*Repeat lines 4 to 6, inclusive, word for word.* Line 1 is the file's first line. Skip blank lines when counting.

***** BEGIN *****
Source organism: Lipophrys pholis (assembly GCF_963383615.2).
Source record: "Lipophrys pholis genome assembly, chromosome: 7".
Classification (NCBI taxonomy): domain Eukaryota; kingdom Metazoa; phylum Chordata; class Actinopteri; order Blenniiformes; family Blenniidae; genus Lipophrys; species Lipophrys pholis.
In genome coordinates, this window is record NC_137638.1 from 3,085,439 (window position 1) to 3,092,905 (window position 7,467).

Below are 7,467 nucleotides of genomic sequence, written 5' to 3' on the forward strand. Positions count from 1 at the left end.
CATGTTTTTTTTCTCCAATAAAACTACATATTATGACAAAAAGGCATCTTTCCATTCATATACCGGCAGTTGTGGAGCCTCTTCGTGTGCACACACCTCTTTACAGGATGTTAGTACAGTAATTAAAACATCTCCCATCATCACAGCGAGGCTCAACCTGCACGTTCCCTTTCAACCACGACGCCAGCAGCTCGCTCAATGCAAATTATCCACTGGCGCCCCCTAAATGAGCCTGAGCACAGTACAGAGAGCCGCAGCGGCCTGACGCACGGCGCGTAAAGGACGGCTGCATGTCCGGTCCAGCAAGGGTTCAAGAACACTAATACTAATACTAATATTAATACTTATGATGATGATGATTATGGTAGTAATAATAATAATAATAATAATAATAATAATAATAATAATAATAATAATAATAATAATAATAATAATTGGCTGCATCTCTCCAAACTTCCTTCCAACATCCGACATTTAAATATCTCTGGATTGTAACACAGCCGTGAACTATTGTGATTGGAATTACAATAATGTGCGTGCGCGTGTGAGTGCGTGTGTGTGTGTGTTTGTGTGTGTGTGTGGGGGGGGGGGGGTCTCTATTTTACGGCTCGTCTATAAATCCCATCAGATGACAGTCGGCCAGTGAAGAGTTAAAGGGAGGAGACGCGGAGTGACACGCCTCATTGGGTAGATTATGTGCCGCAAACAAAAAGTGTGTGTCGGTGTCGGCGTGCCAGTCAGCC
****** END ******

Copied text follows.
In genome coordinates, this window is record NC_137638.1 from 3,085,439 (window position 1) to 3,092,905 (window position 7,467).

Below are 7,467 nucleotides of genomic sequence, written 5' to 3' on the forward strand. Positions count from 1 at the left end.
CATGTTTTTTTTCTCCAATAAAACTACATATTATGACAAAAAGGCATCTTTCCATTCATATACCGGCAGTTGTGGAGCCTCTTCGTGTGCACACACCTCTTTACAGGATGTTAGTACAGTAATTAAAACATCTCCCATCATCACAGCGAGGCTCAACCTGCACGTTCCCTTTCAACCACGACGCCAGCAGCTCGCTCAATGCAAATTATCCACTGGCGCCCCCTAAATGAGCCTGAGCACAGTACAGAGAGCCGCAGCGGCCTGACGCACGGCGCGTAAAGGACGGCTGCATGTCCGGTCCAGCAAGGGTTCAAGAACACTAATACTAATACTAATATTAATACTTATGATGATGATGATTATGGTAGTAATAATAATAATAATAATAATAATAATAATAATAATAATAATAATAATAATAATAATAATAATAATTGGCTGCATCTCTCCAAACTTCCTTCCAACATCCGACATTTAAATATCTCTGGATTGTAACACAGCCGTGAACTATTGTGATTGGAATTACAATAATGTGCGTGCGCGTGTGAGTGCGTGTGTGTGTGTGTTTGTGTGTGTGTGTGGGGGGGGGGGGGTCTCTATTTTACGGCTCGTCTATAAATCCCATCAGATGACAGTCGGCCAGTGAAGAGTTAAAGGGAGGAGACGCGGAGTGACACGCCTCATTGGGTAGATTATGTGCCGCAAACAAAAAGTGTGTGTCGGTGTCGGCGTGCCAGTCAGCC